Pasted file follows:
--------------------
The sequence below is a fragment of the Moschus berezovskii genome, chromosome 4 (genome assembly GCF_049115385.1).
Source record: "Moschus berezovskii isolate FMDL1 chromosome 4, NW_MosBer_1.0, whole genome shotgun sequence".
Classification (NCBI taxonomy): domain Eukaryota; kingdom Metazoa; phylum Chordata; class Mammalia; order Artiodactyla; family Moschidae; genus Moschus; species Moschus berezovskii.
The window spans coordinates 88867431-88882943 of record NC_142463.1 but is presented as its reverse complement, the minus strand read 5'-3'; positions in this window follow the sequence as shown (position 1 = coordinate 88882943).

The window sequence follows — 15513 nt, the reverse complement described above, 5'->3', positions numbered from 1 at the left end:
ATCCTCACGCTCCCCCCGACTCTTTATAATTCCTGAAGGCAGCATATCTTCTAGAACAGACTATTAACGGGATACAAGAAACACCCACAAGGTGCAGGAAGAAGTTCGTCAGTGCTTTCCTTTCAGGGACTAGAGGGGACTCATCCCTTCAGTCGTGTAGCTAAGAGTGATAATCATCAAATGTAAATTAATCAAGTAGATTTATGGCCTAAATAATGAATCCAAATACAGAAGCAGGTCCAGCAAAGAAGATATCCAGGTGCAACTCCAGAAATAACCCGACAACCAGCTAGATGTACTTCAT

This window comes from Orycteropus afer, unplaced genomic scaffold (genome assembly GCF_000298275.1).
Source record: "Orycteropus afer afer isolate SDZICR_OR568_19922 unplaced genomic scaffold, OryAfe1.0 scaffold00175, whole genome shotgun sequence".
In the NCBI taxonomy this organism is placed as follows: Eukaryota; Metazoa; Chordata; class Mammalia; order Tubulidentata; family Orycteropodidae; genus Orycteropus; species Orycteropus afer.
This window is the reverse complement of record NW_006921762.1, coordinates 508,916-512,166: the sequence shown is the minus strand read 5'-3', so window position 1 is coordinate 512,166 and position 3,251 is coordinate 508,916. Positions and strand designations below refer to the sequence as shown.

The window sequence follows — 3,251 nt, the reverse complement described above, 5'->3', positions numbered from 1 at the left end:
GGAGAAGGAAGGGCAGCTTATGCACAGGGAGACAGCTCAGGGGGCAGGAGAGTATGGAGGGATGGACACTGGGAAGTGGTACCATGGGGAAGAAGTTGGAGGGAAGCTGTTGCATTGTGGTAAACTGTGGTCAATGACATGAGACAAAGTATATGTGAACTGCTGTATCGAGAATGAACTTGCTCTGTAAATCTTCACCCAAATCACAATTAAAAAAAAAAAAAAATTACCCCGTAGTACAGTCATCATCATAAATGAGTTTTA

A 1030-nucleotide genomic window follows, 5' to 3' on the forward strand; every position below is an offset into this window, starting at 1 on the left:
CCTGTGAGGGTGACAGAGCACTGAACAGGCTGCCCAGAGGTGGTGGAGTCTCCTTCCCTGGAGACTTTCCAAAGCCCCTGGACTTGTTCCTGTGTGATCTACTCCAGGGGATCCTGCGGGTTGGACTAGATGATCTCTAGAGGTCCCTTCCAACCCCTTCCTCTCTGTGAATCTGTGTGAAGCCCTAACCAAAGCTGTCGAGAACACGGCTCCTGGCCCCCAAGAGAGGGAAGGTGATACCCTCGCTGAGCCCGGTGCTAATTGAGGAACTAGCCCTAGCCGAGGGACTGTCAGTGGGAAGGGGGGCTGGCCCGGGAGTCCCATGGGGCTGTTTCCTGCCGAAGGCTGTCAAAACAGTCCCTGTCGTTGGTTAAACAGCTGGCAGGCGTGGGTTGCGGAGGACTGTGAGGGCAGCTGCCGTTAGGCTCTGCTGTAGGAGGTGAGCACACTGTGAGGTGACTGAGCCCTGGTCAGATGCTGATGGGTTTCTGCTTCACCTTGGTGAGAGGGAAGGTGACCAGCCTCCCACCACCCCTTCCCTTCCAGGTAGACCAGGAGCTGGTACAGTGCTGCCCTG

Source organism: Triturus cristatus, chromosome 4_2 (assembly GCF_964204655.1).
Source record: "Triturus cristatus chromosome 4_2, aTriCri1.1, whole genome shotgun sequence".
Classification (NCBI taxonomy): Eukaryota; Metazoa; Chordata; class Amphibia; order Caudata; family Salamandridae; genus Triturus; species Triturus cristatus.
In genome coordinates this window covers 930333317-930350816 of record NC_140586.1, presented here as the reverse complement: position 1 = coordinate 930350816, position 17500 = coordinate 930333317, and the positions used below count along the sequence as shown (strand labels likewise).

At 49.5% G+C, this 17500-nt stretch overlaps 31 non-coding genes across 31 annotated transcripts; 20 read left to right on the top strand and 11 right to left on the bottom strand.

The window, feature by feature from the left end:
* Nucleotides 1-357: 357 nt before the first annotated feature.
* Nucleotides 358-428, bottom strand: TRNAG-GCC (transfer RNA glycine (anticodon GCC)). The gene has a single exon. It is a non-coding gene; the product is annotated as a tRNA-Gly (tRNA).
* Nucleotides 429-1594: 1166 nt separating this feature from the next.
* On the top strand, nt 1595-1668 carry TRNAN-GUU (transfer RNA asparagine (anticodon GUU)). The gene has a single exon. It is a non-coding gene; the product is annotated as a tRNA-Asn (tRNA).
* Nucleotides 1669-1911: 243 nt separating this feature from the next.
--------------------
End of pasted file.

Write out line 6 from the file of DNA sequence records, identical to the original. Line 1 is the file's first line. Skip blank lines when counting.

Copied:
ATCCTCACGCTCCCCCCGACTCTTTATAATTCCTGAAGGCAGCATATCTTCTAGAACAGACTATTAACGGGATACAAGAAACACCCACAAGGTGCAGGAAGAAGTTCGTCAGTGCTTTCCTTTCAGGGACTAGAGGGGACTCATCCCTTCAGTCGTGTAGCTAAGAGTGATAATCATCAAATGTAAATTAATCAAGTAGATTTATGGCCTAAATAATGAATCCAAATACAGAAGCAGGTCCAGCAAAGAAGATATCCAGGTGCAACTCCAGAAATAACCCGACAACCAGCTAGATGTACTTCAT